Synopses & Reviews
American politics has been hijacked. Over the past three decades, a fringe group of economic hucksters has corrupted and perverted our nations policies. With dark, engaging wit, Jonathan Chait reveals how these canny zealots first took over the Republican Party and then gamed the political system and the media so that once unthinkable policies -- without a shred of academic, expert, or even popular support -- now drive the political agenda, regardless of which party is in power.
Why have these ideas succeeded in Washington? How did a clique of extremists gain control of American economic policy and sell short the countrys future? And why do their outlandish ideas still determine policy despite repeated electoral setbacks? Chait tells the outrageous and eye-opening story, expertly explaining just how politics and economics work in Washington. Through vivid portraits of venal politicians and pseudo-economists, with wry analyses of their bogus theories, Chait gives us the tools to understand whats really behind economic policy debates in Washington: a riveting drama of greed and deceit.
"'The author, a senior editor at the New Republic, is best known for declaring 'I hate President George W. Bush' in 2003. This book traces the roots of his dislike back 30 years, when supply-side economics took over the Republican Party and made cutting taxes the GOP answer to all political and economic questions. 'American politics has been hijacked by a tiny coterie of right-wing economic extremists,' Chait declares, 'some of them ideological zealots, others merely greedy, a few of them possibly insane.' To which he adds, 'the Republicans' success at defeating the democratic process explains why it has been able to enact its agenda despite a lack of popular support.' The rhetoric is inflammatory, but the case is laid out with clarity. Chait claims that traditional Republicans, religious people and social, fiscal and foreign policy conservatives have been cheated as much as liberals, and that unparalleled corruption and ruthless cynicism in Washington and the timidity of nonpartisan media allow the minority to rule. His analysis should appeal to anyone interested in politics, though many may find the style too irritating to endure. (Sept. 12)' Publishers Weekly (Copyright Reed Business Information, Inc.)" Publishers Weekly (Copyright Reed Business Information, Inc.)
"Chait is both very serious and seriously funny as he traces the rise of conservatism over the past thirty years." --Michael Kinsley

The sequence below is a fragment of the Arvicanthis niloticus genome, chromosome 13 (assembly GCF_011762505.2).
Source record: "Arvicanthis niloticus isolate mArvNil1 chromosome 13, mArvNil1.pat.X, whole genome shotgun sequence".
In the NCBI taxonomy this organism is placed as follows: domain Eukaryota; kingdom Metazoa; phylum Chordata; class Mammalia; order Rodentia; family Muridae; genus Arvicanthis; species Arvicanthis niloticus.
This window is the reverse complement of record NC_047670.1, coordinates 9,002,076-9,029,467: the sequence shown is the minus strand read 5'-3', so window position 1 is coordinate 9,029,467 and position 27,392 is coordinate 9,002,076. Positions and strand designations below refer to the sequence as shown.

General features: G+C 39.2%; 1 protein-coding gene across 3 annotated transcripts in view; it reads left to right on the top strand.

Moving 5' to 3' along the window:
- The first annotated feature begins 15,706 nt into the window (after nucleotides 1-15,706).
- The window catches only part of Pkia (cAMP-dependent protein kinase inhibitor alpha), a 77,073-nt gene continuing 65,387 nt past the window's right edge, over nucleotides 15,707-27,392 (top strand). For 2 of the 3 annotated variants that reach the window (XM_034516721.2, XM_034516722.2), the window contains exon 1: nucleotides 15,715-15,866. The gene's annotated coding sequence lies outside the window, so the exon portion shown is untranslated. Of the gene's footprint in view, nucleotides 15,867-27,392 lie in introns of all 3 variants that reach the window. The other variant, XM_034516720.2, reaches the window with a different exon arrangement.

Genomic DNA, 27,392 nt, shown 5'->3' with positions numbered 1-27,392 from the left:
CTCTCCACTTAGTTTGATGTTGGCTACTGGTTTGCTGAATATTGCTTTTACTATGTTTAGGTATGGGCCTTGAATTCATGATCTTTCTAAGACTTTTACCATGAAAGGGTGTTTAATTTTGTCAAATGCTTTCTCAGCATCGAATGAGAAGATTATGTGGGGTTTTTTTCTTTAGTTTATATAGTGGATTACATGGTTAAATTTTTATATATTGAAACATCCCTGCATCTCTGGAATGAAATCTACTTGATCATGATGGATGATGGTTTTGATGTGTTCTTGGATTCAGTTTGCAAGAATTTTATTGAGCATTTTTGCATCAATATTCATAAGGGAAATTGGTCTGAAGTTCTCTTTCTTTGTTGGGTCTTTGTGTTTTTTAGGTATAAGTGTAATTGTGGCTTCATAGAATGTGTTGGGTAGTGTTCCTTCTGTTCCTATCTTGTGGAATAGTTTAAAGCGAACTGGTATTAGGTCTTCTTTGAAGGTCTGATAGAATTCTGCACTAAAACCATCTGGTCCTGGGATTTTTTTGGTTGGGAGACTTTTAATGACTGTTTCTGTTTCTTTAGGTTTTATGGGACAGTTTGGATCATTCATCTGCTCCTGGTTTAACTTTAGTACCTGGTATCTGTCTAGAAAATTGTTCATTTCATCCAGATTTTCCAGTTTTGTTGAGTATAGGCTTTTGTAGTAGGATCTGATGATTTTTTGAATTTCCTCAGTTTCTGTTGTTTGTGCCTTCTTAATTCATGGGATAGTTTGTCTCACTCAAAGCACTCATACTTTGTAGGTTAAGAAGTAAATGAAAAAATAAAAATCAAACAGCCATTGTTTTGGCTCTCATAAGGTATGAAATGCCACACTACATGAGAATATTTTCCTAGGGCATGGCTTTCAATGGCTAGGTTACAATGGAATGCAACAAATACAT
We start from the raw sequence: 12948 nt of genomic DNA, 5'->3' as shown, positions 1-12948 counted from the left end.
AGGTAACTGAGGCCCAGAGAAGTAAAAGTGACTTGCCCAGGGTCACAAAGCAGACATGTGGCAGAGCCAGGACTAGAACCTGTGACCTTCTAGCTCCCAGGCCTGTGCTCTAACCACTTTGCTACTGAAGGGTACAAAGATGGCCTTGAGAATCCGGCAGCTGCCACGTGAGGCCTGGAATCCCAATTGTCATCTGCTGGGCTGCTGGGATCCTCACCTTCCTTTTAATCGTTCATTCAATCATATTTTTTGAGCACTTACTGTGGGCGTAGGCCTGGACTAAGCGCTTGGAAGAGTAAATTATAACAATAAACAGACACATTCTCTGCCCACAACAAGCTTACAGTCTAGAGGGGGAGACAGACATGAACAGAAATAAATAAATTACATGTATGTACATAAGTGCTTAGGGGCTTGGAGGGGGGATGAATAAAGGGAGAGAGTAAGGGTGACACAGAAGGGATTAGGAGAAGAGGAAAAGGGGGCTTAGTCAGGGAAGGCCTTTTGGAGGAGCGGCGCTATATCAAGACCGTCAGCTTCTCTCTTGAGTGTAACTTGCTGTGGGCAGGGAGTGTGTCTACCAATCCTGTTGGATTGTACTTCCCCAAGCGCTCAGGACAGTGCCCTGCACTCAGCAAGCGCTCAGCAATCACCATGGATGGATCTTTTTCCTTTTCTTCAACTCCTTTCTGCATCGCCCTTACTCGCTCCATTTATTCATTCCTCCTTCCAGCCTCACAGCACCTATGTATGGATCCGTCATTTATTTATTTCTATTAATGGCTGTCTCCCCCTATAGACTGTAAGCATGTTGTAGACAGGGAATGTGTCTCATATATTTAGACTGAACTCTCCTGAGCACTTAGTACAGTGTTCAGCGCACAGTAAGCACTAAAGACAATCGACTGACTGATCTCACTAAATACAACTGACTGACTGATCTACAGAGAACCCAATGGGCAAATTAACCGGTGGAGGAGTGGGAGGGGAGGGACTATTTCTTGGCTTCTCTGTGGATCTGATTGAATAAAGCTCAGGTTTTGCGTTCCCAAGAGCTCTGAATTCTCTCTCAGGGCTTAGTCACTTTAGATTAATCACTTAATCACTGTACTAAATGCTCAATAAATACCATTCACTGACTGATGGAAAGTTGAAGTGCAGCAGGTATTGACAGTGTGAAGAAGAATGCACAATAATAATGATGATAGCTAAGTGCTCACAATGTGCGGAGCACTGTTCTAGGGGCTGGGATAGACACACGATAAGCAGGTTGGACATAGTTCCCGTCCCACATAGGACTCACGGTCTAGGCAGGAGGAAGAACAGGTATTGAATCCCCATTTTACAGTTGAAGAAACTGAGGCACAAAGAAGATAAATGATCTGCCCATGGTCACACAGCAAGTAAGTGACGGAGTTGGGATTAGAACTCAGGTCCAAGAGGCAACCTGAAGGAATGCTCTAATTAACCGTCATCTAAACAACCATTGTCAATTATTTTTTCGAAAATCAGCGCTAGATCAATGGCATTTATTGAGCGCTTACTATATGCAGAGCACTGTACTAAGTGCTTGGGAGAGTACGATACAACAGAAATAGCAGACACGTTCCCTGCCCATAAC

"Jonathan Chait has nailed a large and important story about . . . the bamboozling of America . . . he writes with a mordant wit." --Sean Wilentz
"Jonathan Chait has written a classic of political journalism . . . Prepare to be shocked." --Michael Lewis, author of Liar's Poker, Moneyball, and The Blindside
"Who says economic policy has to be dry? [Chait] brings a lively wit and a limpid style to the topic." --Ramesh Ponnuru, senior editor, National Review, and author of The Party of Death
"Agree or not with the author's liberal beliefs, consider this a stimulating analysis of how public policy is formulated today." Kirkus Reviews
"His analysis should appeal to anyone interested in politics" Publishers Weekly
"[If] you're only going to read one book [about what's wrong with the modern Republican Party], this is the one." --Kevin Drum, Washington Monthly
About the Author
Jonathan Chait is a senior editor at the New Republic and writes the magazine's signature TRB column. He is a contributing editor to the Los Angeles Times and has written for many publications including the New York Times, the Washington Post, the Atlantic, and the Wall Street Journal.
Table of Contents
Acknowledgments vii Introduction 1
Part I: The Transformation of the Republican Party 1. Charlatans and Cranks 13 2. The Sum of All Lobbies 45 3. Driving Out the Heretics 80 4. The Necessity of Deceit 115
Part II: The Corruption of American Politics 5. Media: The Dog That Didnt Watch 139 6. How Washington Imagines Character 159 7. The Abuse of Power 189 8. The Mainstreaming of Radicalism 219
Conclusion: Plutocracy in America 262 Notes 267 Index 284